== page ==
Theater: “Parade” reveals more of South”s dirty little secrets

Oct 30, 2007 at 6:24 pm

“Parade”: Photo by Christy Ferrell  Larry Singer, Jeremy Moon and the cast of CenterStage’s “Parade” bring the story of Leo Frank to life on the Jewish Community Center stage.
“Parade”: Photo by Christy Ferrell Larry Singer, Jeremy Moon and the cast of CenterStage’s “Parade” bring the story of Leo Frank to life on the Jewish Community Center stage.
Starring Jeremy Moon, Emily Fields, Olivia Duff, Shawn Slone, Frank Goodloe III and Jason Cooper. Co-conceived by Harold Prince. Book by Alfred Uhry. Music and lyrics by Jason Robert Brown. Directed by Justin Hornback. Presented by CenterStage at the Jewish Community Center, 3600 Dutchmans Lane. Continues through Nov. 11. For tickets, call 459-0660.

    Every now and then, a show comes along that reminds me why I love theater. CenterStage’s production of the American opera “Parade” is one of those inspirations. Director John Leffert masterfully delivers a show you’ll never forget, bringing highly professional Broadway-style production values to the small stage at the Jewish Community Center.

    The story is about pencil-factory operator Leo Frank, a Brooklyn Jew who is accused of raping and murdering 13-year-old employee Mary Phagan (Olivia Duff) during Atlanta’s 1913 Civil War memorial parade. Corrupt politicians and police are eager to close the case quickly, regardless of whether they have the right man.

Phagan’s untimely death set into motion a number of history-changing events, including the first time a black man’s testimony convicted a white man in the South, the resurgence of the Ku Klux Klan and the formation of the Anti-Defamation League. Controversy over who really killed Phagan rages to this day.

    Usually, trial scenes just don’t work on stage. Not so here. Silhouettes of six-pointed ceiling fans slowly turn behind the judge, telegraphing the stifling Southern heat and symbolizing the Star of David — as if Judaism itself were on trial. Jeremy Moon, as Leo, is especially memorable in the courtroom number “Come Up to My Office,” a sort-of dream sequence representing the angry mob’s vision of him as a lecherous seducer of girls and boys. Anti-Semitic graphic images from the 1920s Weimar Republic spring to mind.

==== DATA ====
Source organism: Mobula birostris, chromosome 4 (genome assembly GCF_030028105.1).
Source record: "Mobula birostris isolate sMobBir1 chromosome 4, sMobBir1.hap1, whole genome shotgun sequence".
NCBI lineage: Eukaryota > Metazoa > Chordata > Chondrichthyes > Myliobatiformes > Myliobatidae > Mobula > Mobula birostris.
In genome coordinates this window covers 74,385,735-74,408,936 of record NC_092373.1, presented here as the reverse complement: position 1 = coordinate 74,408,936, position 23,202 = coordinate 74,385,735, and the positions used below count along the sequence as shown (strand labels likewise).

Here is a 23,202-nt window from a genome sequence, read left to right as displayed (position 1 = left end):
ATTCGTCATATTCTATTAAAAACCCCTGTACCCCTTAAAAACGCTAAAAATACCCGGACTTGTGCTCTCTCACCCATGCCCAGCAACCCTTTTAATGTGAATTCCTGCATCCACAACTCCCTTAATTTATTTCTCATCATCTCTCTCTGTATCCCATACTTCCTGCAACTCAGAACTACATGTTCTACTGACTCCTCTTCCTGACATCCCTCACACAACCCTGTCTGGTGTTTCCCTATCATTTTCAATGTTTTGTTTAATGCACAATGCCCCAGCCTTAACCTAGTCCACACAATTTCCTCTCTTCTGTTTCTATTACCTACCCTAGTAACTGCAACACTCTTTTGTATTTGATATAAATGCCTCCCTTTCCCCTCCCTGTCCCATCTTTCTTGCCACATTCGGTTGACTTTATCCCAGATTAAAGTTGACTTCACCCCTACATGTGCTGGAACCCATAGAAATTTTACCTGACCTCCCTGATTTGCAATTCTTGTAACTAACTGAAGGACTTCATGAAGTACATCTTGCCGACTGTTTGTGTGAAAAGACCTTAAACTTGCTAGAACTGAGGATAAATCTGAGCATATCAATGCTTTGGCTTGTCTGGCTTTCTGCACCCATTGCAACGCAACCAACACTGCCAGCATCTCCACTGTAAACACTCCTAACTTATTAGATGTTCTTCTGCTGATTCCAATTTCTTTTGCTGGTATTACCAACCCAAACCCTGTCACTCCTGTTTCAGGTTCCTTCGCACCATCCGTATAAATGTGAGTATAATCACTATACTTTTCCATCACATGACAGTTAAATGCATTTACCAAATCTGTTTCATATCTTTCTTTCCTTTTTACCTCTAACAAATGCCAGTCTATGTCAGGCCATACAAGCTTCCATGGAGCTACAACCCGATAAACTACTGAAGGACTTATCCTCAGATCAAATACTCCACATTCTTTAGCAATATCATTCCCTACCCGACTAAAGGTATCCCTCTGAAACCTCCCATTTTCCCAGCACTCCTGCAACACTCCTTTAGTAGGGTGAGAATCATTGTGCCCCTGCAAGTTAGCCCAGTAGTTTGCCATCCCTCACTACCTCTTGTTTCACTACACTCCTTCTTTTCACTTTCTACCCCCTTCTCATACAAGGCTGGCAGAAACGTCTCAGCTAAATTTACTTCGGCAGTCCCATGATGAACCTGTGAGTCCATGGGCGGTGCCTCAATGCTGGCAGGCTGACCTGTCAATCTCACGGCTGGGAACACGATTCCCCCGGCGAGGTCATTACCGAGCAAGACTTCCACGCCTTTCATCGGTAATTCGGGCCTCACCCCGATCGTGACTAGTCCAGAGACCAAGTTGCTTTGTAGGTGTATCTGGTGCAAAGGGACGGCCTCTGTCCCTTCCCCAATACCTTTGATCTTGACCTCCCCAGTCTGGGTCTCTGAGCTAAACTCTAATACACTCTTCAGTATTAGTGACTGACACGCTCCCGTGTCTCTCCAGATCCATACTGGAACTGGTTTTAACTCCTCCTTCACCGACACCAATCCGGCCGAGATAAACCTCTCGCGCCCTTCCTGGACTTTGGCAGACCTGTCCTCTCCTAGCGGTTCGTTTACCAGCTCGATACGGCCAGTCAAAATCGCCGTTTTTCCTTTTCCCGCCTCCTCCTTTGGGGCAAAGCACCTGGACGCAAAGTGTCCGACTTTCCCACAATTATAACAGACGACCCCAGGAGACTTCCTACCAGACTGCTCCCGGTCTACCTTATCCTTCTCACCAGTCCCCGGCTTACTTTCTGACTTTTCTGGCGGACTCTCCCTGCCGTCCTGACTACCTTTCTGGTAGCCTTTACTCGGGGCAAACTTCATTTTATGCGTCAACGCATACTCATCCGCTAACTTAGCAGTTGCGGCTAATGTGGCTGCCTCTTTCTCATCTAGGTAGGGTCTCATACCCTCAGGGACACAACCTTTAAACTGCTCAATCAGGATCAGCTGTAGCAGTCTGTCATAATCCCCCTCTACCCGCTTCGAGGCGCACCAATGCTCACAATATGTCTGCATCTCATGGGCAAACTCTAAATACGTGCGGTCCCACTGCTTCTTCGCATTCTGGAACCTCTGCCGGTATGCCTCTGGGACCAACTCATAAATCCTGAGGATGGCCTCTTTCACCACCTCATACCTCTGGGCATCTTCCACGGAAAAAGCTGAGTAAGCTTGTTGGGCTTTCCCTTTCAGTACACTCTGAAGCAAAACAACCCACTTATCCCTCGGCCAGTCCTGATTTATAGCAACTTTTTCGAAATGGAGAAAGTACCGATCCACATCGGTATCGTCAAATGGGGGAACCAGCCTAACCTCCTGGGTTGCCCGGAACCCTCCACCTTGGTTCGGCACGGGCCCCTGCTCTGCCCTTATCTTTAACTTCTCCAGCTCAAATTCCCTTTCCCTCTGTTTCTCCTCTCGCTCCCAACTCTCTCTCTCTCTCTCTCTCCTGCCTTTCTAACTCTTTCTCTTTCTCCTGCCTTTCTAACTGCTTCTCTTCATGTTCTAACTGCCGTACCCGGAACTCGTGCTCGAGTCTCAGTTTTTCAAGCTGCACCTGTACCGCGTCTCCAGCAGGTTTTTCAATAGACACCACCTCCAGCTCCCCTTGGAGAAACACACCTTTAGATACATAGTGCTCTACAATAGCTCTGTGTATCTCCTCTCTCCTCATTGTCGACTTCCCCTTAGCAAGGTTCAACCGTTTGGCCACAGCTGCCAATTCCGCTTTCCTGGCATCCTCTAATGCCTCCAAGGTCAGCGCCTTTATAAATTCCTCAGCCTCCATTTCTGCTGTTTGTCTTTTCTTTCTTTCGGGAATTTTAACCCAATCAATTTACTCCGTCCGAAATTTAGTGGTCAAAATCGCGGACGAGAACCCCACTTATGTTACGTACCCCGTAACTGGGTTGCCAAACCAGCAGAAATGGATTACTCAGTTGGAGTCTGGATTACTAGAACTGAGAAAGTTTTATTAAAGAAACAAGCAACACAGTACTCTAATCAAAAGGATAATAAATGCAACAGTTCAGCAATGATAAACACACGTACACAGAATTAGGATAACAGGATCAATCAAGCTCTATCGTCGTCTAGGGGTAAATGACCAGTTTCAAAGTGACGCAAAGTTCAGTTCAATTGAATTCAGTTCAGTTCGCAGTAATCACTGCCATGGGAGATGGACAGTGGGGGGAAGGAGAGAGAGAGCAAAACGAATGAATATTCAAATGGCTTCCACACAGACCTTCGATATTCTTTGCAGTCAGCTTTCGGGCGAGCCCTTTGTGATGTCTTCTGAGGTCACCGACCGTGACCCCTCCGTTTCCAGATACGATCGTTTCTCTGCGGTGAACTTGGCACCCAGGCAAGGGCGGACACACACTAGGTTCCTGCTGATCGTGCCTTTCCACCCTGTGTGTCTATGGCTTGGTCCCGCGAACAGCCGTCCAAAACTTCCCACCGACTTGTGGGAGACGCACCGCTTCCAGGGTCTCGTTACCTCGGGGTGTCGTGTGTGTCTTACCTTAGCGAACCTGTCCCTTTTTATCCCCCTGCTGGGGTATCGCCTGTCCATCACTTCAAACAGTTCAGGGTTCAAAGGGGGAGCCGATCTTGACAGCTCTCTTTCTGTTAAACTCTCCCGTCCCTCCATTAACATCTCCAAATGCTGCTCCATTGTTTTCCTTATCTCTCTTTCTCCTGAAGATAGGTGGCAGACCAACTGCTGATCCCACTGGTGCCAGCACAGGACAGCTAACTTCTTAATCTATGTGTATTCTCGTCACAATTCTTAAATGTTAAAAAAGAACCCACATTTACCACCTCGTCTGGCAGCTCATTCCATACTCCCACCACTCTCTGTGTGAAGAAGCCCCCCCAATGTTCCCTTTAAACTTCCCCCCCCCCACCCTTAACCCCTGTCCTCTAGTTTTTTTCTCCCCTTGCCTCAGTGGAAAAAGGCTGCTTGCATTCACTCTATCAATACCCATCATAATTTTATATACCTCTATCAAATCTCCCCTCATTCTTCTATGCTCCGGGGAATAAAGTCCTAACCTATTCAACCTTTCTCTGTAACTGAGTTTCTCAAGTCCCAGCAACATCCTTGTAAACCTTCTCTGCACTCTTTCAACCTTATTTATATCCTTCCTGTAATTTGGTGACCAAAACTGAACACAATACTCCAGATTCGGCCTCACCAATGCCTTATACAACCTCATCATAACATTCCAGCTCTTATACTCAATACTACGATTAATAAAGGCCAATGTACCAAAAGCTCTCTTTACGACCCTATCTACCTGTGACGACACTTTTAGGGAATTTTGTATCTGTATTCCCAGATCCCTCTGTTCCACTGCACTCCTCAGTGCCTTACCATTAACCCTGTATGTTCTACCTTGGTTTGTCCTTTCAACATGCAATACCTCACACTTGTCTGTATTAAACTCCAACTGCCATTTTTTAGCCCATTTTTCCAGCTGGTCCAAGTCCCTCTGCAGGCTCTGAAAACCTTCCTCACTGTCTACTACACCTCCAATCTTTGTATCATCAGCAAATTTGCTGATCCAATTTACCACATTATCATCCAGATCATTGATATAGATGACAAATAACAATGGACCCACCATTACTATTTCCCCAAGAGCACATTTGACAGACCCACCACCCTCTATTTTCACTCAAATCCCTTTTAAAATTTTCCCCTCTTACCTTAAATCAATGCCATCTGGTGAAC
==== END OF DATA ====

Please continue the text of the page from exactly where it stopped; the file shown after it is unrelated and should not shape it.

Alfred Uhry, author of “Driving Miss Daisy,” created “Parade” out of his fascination with Leo Frank. In real life, Uhry’s great uncle hired Frank to run his Atlanta pencil factory in the early part of the 1900s. Uhry teamed with Harold Prince to create probably the bleakest topic in the history of musical theater. Although Stephen Sondheim was originally slated to write the music, Jason Robert Brown, in his Broadway debut, provided a wonderfully Sondheim-like score on his own, very reminiscent of “Sunday in the Park with George.” Brown and Uhry each won Tony awards for “Parade.”

    Leffert deserves credit for going out on a limb in selecting a modern, serious show to challenge local audiences instead of spoon-feeding us the same tired old musicals we see year in, year out. Take note: This is your last chance to see the show as it was originally produced. A new revised version will become the only one available for licensed productions beginning in 2008. Unfortunately, the new incarnation cuts one of the best numbers, “Big News.” So, catch this “Parade” before it passes by. For more information on the revisions and the show in general, visit Brown’s blog at